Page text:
Lit Life

Writing constant letters of recommendation goes with the territory of being a university faculty member. Julie Schumacher, who teaches creative writing at the University of Minnesota, took that task to a new level: She made a novel from it.

Chosen by readers from a list of epistolary novels, “Dear Committee Members” is the latest selection for Moira’s Seattle Times Book Club, meeting next on Wednesday, June 24. The novel is entirely made up of letters of recommendation written by Jason Fitger, a much put-upon professor of creative writing at the appropriately named Payne University. A bestseller upon its initial publication in 2014, it earned Schumacher the Thurber Prize for American Humor.

“Dear Committee Members” by Julie Schumacher. (Penguin Random House)
“Dear Committee Members” by Julie Schumacher. (Penguin Random House)

And, like so many novels, its initial impetus was writer’s block. Schumacher, who had previously written novels for young people, “got stuck on a novel for adults,” she said in an interview this month from her St. Paul home. “Structure has always been hard for me. I was teaching an undergraduate class, and I told students to try to pick a form, see if you can play with form in some way. They asked for an example. I kept thinking that I had just been writing all these letters of recommendation …”

Just like that, a writing exercise was born, and Schumacher thought it would be just that: “a sort of exercise I could impose on myself to get started, to stop thinking about cause and effect and plot and just work with a form. I thought, well, it’s probably not going to work to write something in a series of letters of recommendations. But it was summer, I had time, and I thought, if it doesn’t work I’ll throw it out. Then I started to entertain myself with it.”

Fitger, whose embattled English department is holed up in a constantly under-construction building (the economics department, which had shared the space, decamped for more comfortable quarters), spends his days writing letters on behalf of students and colleagues. Most are seeking recommendations for jobs (at places like the local paintball arcade or RV park) or other academic programs; all end up with a letter rather unlike what they expected. As it turns out, Fitger — who’s struggling with both academic and romantic disappointment — would rather write about himself; inserting his own tales of woe into letters that are perhaps a bit too honest about the person recommended.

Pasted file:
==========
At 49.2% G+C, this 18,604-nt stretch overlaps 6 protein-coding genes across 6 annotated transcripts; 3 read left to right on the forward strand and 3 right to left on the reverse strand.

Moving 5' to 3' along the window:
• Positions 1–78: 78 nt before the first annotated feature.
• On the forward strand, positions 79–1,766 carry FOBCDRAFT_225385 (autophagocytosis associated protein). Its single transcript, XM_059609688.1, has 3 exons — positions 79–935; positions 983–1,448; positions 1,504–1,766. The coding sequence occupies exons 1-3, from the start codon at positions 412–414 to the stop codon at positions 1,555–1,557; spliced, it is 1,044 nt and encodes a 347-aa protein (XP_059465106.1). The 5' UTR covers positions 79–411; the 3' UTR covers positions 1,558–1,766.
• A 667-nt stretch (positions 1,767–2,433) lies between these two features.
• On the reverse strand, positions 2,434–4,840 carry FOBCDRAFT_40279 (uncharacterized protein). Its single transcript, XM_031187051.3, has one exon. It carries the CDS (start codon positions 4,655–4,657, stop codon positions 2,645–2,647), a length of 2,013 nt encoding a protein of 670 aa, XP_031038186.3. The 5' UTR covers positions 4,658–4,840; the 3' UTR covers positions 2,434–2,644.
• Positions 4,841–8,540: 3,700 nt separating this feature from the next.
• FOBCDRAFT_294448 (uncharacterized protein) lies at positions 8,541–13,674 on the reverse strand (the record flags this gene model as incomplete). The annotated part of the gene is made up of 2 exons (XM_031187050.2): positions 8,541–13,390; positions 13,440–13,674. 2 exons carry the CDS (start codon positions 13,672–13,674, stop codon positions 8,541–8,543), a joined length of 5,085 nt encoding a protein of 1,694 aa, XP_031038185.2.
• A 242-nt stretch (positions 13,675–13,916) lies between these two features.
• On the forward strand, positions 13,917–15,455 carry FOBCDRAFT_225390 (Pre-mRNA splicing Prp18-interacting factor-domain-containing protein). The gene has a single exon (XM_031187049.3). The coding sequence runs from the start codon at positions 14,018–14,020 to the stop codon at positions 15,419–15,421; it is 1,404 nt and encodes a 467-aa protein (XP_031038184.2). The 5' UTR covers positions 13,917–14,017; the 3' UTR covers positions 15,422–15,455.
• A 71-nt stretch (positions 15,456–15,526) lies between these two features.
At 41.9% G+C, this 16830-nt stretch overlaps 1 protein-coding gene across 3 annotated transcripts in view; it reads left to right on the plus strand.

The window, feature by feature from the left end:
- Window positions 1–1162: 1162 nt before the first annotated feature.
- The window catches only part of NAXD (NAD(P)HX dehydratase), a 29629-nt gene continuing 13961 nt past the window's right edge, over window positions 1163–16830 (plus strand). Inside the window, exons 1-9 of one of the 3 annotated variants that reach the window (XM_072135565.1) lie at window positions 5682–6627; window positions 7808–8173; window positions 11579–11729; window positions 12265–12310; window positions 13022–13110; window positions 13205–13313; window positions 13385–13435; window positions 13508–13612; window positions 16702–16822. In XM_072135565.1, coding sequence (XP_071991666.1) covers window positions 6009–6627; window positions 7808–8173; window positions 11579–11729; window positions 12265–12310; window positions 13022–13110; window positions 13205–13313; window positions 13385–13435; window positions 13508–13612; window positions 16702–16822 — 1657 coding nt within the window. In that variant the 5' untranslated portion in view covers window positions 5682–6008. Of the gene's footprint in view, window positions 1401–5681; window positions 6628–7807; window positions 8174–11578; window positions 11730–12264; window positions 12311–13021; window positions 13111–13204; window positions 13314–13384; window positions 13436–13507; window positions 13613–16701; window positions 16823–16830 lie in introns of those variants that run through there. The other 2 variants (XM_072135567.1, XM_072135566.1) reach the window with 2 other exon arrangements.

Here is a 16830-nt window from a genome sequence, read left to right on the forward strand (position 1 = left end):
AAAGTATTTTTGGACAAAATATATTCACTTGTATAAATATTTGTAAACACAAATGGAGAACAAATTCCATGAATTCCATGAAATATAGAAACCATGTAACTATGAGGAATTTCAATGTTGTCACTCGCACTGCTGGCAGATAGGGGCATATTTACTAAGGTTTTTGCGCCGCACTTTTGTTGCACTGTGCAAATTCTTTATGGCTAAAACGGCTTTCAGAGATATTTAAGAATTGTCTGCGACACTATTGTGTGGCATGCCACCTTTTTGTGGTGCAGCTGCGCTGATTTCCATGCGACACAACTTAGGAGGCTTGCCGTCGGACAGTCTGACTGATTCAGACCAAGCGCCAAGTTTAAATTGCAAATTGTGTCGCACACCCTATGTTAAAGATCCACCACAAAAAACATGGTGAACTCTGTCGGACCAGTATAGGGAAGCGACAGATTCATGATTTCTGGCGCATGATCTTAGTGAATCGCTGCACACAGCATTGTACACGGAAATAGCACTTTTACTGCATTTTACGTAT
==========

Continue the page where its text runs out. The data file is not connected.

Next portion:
Schumacher, herself a faculty member who has written “hundreds and hundreds” of letters of recommendation, said she wanted to be clear: Fitger isn’t based on any specific colleague. “He’s really kind of an evil little version of me more than anything else,” she said, noting that she’s occasionally tempted to be brutally honest in her letters, but valiantly refrains from doing so. “Everything I would squelch, I’m giving it to Fitger. I won’t say it, but he can.”

Advertising

View Post

Of her main character, she said, “I think some people see him exclusively as a jerk, and he can be a serious jerk. But I was so fond of him. I think he means well and he wants to do the right thing and he cares. He’s kind of a jerky Quixote.” Schumacher was, indeed, so fond of him that she brought him back for a sequel, “The Shakespeare Requirement,” published in 2018. “I was missing him,” she said.

For those seeking another epistolary novel after enjoying “Dear Committee Members,” Schumacher has a couple of recommendations of books she studied while working on hers. Helene Hanff’s “84, Charing Cross Road,” in which a New York writer exchanges letters with a London antiquarian bookseller in the years following World War II, was a favorite; though not technically a novel, “I just find it so touching and lovely. I read it a bunch of times.”

And she also loved Nicholson Baker’s “A Box of Matches.” “It’s lovely and charming and hilarious and nothing happens, nothing happens at all.” In it, a man wakes up every morning, lights a fire in his stove using a match, and thinks about things. “When the box is empty, the book is over,” Schumacher said. “All these little bitty pieces, and somehow so satisfying as whole.”

_____

Moira’s Seattle Times Book Club will meet at noon Wednesday, June 24, to discuss “Dear Committee Members,” at seattletimes.com/books.